If we try to rotate the rotor faster than synchronous speed, the motor will try to resist by providing counter-torque. This way it enters into the generator regime – it starts producing electric power.

The math

Using a very simplified induction motor model we will try to explain why the torque curve has its shape. Our approach will be more qualitative than quantitative but at least it will use some straightforward math. (You can find some very nice and short induction motor calculations on the web but they all tend to use math that is beyond my knowledge level – that is why I decided to calculate it myself).

Our induction motor model is shown on the picture. It basically consists of one single closed loop of wire (that represents the motor cage) and of rotating homogeneous magnetic field. I will imagine that the loop is fixed and the field is rotating, but you can think the other way if it is easier to you.

A very simple model of an induction motor – a homogenous magnetic field is rotating around the stationary wire loop. A current is induced in the loop and as a result the force is generated on to produce a torque.

Here, we don’t take in consideration how the rotating magnetic field is actually produced.

We want to calculate what is the torque excreted on the wire loop depending on magnetic field rotation rate (omega). We expect to get something similar to the torque/rotation-rate curve (only the origin point will be translated to the synchronous speed and the x-axis will be inverted because N=Ns-omega/[2*pi]).

We start with four simple equations. The equation [1] is the famous Faraday’s law – the electromotive force generated in the loop is equal to the change in magnetic flux. This electromotive force generates a current I(t) depending on the loop resistance (Ohm’s law).

The equation [2] describes that the magnetic flux through the loop, in our case, consist of two parts – the flux that comes from the rotating magnetic field and the flux that is generated by the loop itself (actually by the generated current in the loop).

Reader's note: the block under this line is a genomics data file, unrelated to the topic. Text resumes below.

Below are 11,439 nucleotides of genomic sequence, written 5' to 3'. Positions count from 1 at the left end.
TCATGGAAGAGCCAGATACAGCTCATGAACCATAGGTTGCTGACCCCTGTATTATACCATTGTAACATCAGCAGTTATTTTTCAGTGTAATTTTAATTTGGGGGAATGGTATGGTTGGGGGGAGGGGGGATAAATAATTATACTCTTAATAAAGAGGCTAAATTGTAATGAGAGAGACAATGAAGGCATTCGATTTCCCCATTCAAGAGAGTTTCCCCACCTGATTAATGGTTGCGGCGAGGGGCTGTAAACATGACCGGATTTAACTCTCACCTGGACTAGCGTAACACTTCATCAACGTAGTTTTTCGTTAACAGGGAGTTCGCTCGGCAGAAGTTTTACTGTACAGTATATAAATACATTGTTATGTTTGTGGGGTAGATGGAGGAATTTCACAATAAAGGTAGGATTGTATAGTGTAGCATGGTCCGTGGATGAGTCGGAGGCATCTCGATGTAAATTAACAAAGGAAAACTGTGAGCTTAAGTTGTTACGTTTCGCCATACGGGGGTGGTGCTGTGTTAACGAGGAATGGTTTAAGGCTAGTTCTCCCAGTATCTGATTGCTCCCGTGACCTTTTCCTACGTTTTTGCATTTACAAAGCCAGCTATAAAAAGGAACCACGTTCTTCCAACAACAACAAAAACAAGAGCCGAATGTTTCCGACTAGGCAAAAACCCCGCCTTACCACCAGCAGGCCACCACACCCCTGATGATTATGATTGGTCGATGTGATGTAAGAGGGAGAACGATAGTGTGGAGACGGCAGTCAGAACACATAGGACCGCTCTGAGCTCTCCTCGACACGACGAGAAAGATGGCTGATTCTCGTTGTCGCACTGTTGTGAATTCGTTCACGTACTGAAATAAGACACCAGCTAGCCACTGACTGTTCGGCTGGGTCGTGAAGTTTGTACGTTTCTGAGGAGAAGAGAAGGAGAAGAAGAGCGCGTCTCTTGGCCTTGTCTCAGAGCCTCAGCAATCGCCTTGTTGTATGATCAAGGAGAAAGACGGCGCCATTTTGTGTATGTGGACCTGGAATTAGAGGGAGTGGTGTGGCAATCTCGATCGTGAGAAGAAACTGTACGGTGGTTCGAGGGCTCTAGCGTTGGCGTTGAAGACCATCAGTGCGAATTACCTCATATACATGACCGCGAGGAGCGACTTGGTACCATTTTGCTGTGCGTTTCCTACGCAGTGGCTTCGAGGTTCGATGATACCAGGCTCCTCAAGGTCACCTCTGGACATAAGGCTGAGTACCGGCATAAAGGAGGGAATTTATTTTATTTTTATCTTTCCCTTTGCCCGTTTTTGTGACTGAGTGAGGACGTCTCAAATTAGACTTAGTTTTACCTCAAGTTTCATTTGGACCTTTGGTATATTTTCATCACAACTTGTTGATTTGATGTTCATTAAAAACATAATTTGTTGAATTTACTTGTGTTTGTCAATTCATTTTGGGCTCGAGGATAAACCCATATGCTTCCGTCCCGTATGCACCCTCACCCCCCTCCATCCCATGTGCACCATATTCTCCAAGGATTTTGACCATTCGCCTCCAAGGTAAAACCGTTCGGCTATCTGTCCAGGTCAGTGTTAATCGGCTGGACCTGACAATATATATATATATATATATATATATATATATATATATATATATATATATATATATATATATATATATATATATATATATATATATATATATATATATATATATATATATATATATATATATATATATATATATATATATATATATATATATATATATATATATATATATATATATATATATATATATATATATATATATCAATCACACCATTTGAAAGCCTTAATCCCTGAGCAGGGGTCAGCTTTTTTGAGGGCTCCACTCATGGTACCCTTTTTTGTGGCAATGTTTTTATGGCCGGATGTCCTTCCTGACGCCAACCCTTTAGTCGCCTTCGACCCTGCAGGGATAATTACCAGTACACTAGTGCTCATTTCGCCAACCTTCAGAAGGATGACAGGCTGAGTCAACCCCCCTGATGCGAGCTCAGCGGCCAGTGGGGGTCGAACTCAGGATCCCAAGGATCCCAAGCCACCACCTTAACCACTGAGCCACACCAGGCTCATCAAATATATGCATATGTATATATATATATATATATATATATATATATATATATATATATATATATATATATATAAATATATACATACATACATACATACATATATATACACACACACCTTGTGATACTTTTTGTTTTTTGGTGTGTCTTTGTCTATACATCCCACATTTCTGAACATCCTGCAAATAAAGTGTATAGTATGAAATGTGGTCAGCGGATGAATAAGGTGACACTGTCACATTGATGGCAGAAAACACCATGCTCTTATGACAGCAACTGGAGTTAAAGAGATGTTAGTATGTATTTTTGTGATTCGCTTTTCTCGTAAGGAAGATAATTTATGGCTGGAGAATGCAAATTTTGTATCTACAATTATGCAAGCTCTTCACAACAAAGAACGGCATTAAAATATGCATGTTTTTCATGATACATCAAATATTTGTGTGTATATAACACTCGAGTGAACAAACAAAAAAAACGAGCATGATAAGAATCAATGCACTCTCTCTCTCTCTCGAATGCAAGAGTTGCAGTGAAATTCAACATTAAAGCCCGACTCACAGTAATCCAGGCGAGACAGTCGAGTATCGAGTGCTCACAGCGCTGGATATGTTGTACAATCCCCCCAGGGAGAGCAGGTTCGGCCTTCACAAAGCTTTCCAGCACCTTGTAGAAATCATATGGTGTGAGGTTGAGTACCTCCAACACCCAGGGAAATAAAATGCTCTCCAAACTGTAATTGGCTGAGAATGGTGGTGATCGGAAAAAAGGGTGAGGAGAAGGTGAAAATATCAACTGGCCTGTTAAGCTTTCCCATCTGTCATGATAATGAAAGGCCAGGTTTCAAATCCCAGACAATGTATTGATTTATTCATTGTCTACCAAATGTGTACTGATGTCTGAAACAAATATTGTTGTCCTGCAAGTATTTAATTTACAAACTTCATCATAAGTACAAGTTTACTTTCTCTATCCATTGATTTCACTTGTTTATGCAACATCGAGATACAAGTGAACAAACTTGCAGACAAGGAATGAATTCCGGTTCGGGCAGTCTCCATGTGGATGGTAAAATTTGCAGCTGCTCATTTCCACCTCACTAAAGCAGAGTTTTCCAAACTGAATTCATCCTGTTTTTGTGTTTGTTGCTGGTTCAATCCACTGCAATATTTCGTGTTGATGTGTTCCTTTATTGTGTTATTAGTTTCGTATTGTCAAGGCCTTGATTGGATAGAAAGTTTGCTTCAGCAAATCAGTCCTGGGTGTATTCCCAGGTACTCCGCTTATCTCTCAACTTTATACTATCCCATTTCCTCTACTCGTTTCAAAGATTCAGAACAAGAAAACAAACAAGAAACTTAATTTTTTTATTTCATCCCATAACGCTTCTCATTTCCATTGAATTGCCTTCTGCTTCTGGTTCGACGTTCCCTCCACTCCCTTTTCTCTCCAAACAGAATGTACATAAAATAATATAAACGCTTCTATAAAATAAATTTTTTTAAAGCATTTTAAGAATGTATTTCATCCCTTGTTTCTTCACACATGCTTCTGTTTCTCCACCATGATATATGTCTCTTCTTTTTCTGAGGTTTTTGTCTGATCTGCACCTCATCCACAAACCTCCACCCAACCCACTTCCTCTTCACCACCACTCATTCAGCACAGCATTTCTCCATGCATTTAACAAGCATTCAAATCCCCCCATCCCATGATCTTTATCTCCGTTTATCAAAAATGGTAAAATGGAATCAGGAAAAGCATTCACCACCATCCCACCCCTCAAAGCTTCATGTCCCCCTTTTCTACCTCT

Equations [3] and [4] describe these two flux components. The flux component of the rotating magnetic field has the sine wave function shape, while the loop auto-induced flux is proportional to the current in the loop.

Combining equations [4] and [3] into equation [2] and then substituting the result into the equation [1] we get the following equation.

This is a simple differential equation that, I am sure, you know how to handle. Good for you. Unfortunately, I am, not very good in solving differential equations so I used the Laplace transform (I am more familiar with).

Equation [6] is the Laplace transform of the equation [5]. The current, I(s) can then be expressed as in equation [7] or in turn, can be as in [8]. Where A, B and C are some factors that we have to calculate yet.

After we calculated A, B and C we substituted them into [8] and got the equation [10]. This one we can easily transform back to time-domain – finally, the equation [11] is the solution of the differential equation [5].

However, we only want to consider a stationary result, therefore we are rejecting the red-outlined part of the equation [11] (as you can see, after some time this part of equation will drop down to a very small value and we can simply reject it).

Now we have the equation [12] that is very simple and tells us what is the current in the loop. However, I am not very satisfied with the equation [12] because I was hoping to get the result in form of I(t)=Io sin (omega*t + phi). I will convert the equation [12] using the following general equations:

And finally I get the equation [13] from where I can directly read the amplitude of the current and the phase of the current in the loop.

Let’s take a closer look at the equation [13]. Both, its phase and its amplitude depend on the omega (rotation speed of the magnetic field).

We will now use the equation [13] to calculate the torque on the loop. We need two more simple equations. The equation [14] gives the general force on the straight wire (of lambda length) placed the magnetic field B(t). The equation [14] describes our particular case magnetic field and it deserves a bit of explanation.